Welsh noise-rockers Blood Lips are something special indeed. Not content for settling in the harsh soundscapes of noise-rock that new artists are finding increasingly comfortable, the trio have taken a progressive approach that provides melodious — and often haunting — moments in the madness. Louder Than War’s Tom Roden spoke to the band’s drummer, Tom Williams, about their latest single and upcoming plans.
It’s not often you discover a band that forces you to stop and listen due to the sheer intensity of their sound. This is particularly true when the song can be most accurately described as fitting into the noise-rock category — a genre so brutal and fierce that demanding attention becomes even more of a challenge.
That is, however, unless you’re Blood Lips. The band’s ability to stand out among their peers is due to their use of instrumentation and melody seldom explored or implemented in the genre. This is exemplified by their latest single, ‘Burn after Breeding’, which combined haunting synthesiser lines with blistering maelstroms of powerful instruments. It’s an odd combination, but it worked gloriously. Though there was never any guarantees of that.
“It’s always a challenge to develop songs like this properly, because they’re like two halves of two different coins,” explained Williams. “There is always the chance that it could go horribly, horribly wrong. But sometimes it goes horribly right, which is what we’re trying for.
“The song started with the creepy synth at the beginning. We might even have had both parts separately. We just somehow found a way to get it tied together. Ad [Vocals/Guitar] brought it in and actually seemed to have it all figured out, that in his mind the two would mesh together into one song.
“That’s usually how we go about developing songs, with rough ideas that we can then all throw input in on to create something bigger and better. Burn after Breeding especially is a weird one, but it worked out!”
This slow progression of sound development is completely understandable. Listening to even two minutes of ‘Burn after Breeding’ makes it obvious that a lot of hardship and craft went into making this work. Yet this isn’t a fluke: Blood Lips pride themselves on making noise-rock that challenges the definition of what the genre can include and, in the process, what their own songs can be defined as. It’s partially the reason for the band coming together in the first place.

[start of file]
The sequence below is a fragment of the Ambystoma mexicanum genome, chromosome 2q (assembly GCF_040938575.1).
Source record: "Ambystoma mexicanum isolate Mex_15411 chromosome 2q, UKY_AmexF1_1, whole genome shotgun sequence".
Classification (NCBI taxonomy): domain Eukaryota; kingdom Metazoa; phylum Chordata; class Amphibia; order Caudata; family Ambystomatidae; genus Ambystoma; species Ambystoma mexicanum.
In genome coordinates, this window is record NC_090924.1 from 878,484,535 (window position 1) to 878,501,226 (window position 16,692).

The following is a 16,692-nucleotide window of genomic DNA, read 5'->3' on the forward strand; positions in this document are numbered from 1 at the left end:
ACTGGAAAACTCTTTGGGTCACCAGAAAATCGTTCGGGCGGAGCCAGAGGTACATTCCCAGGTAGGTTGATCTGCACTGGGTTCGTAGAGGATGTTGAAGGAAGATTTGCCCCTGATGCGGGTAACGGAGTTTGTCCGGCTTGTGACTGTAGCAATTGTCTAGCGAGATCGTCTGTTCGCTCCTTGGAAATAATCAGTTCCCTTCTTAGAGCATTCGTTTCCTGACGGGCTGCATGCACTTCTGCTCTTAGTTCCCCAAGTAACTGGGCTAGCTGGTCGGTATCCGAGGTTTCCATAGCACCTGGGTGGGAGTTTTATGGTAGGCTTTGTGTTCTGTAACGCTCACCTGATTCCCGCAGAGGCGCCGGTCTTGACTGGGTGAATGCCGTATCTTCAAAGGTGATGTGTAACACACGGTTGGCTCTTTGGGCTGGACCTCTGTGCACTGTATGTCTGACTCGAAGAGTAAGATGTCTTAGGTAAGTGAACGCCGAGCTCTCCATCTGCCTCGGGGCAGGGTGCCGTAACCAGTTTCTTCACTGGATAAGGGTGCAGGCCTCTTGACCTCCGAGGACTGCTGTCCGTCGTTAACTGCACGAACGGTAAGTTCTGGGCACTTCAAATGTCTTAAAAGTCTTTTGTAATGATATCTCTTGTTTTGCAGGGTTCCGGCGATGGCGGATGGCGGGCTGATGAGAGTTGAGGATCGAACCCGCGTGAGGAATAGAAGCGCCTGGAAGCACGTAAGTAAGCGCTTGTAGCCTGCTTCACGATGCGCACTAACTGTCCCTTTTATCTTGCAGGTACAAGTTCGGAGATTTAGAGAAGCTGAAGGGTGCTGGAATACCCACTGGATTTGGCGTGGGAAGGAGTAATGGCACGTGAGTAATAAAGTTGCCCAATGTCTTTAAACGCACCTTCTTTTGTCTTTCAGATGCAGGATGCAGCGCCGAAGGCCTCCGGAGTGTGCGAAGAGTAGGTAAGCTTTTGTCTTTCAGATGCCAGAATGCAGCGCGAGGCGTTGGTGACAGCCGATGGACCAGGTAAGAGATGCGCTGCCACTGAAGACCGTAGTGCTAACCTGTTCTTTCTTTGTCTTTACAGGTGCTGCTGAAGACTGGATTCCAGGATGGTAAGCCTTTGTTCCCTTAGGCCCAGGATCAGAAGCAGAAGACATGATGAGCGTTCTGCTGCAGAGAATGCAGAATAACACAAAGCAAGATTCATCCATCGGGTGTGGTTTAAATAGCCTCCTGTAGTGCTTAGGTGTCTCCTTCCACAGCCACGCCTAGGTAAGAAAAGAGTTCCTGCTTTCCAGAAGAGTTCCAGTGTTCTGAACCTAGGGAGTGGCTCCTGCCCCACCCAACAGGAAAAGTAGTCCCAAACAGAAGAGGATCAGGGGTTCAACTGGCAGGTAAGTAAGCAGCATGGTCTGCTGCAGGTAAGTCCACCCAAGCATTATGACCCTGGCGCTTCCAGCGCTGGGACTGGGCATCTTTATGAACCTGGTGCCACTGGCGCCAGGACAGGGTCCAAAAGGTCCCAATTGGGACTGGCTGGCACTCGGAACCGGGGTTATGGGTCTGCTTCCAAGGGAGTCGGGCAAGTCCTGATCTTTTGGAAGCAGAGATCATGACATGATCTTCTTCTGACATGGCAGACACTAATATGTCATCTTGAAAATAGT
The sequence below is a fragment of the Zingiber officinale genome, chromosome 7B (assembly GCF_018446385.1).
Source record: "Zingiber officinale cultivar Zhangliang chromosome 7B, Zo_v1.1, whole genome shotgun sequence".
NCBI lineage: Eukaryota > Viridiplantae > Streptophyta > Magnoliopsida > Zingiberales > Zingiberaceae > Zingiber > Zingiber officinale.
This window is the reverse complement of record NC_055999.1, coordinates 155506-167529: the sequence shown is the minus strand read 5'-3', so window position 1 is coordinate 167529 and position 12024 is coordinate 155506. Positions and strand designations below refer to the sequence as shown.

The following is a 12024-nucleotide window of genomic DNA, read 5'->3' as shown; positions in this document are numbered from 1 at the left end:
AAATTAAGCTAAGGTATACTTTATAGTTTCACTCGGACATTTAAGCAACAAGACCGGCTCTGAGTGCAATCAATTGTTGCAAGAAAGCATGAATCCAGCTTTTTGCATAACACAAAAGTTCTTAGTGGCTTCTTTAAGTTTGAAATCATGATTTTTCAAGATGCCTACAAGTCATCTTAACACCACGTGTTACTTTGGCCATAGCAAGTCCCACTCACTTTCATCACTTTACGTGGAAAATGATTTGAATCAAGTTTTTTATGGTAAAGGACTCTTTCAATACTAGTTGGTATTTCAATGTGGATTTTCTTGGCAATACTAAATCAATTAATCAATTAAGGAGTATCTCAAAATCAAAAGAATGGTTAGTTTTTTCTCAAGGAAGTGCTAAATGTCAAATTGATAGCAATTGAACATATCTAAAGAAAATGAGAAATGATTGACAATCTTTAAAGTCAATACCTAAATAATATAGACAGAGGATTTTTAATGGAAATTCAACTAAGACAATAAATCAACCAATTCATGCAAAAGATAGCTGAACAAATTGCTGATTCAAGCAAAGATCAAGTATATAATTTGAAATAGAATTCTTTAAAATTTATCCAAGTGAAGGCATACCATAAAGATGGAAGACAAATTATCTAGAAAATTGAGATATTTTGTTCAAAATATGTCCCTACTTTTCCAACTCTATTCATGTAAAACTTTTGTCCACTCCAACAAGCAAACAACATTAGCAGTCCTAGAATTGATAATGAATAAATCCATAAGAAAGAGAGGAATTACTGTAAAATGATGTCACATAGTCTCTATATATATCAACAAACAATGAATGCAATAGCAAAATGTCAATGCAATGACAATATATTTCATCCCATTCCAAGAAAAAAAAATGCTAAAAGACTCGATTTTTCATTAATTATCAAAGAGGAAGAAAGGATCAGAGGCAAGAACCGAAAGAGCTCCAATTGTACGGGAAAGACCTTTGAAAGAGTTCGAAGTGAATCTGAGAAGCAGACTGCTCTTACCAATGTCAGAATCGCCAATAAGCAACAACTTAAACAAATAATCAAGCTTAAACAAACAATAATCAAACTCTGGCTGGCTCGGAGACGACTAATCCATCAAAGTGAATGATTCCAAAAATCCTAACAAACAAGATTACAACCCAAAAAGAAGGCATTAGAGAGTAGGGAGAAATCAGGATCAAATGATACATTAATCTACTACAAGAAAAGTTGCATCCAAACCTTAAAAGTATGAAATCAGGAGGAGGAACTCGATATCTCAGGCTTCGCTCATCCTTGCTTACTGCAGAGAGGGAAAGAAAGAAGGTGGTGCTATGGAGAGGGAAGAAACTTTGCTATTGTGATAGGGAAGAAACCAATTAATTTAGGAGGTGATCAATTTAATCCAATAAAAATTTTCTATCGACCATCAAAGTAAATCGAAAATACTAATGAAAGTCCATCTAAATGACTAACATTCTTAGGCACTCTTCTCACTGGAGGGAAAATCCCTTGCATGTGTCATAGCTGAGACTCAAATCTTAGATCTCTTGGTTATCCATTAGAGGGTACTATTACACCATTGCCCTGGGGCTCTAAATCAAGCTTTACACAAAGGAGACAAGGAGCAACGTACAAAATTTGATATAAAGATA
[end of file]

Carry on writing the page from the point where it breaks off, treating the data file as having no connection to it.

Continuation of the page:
“We’ve all been in different bands in the past, but with Blood Lips we wanted to do things a little bit differently to what we’ve played before. It was definitely a long process of refining this sound — we started off being pretty groove-based but we’ve just got noisier as we’ve gone on.
“Our sound is based around us getting the two sides, the noise and the grooves and melody, to meet in the middle somewhere. It’s pretty much a constant need to strike the right balance, which can be quite difficult. But the two songs we’ve just put out hit that balance quite nicely I think.
“It’s this same balance that helps us to stand out as a band. A lot of bands seem to like finding themselves safely in one side or the other, but we prefer to go for the middle ground and find a sweet spot. Whether that works is up to other people!”
Fortunately, the band have been presented with a perfect opportunity to showcase their sound. Later this year the band will return to Wrexham’s Focus Wales festival for the third time, performing alongside acts such as The Joy Formidable and God Damn to truly highlight their unique soundscapes.
This is a prospect that the band are really looking forward to. While they have previously played alongside acts such as Slaves and The Eagles at the festival, this year they’re paired with artists much closer fitting to their own sound. Williams even described it as, “probably the coolest line-up we’ve ever been on“.
But that show isn’t until May. Before then, the band have more important things to focus on — namely, the recording of a new EP. The band are currently finishing up the writing process for what will be their follow-up to 2014’s brutal ‘Brittle Bones’ EP. They plan to head into the studio in mid-April, with hopes for a late-2016 release.
“I’d like the EP to be out around the second half of the year ideally, but you can never really tell with these things. We’ll work on it until we’re happy with it and until it gives a clear idea of what we’re about, getting the right balance and things like that.
“There’ll probably be about four songs and they’ll be along the same lines as Burn after Breeding — you know, big, dark and noisy but with melody there too. In fact, there’s probably a bit more melody in these new tracks than in Burn after Breeding. It’s just the natural progression.
“But us dipping into the studio doesn’t mean we’ll slip off the radar though. We might release a couple of tracks separate from the EP before then!”
All words by Tom Roden. More words by Tom can be found in his author archive. He also tweets nuggets of uselessness at @thomas_roden.